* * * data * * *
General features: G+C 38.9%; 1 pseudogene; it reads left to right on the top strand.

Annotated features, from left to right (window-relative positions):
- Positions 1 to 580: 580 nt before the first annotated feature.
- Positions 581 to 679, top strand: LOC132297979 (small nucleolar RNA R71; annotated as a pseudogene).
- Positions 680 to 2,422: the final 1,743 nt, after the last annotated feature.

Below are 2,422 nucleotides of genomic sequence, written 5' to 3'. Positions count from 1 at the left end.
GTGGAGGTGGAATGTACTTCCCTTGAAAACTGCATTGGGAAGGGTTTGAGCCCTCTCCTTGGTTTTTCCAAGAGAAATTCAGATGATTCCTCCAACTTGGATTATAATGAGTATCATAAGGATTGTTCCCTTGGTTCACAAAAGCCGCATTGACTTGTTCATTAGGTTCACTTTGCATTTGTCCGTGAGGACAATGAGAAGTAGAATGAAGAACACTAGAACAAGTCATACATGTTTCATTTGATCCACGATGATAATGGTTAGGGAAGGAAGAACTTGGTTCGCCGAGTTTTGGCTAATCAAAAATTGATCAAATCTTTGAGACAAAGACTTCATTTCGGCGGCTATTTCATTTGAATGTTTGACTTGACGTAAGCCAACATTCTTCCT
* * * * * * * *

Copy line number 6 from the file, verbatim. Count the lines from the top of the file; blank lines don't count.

Below are 2,422 nucleotides of genomic sequence, written 5' to 3'. Positions count from 1 at the left end.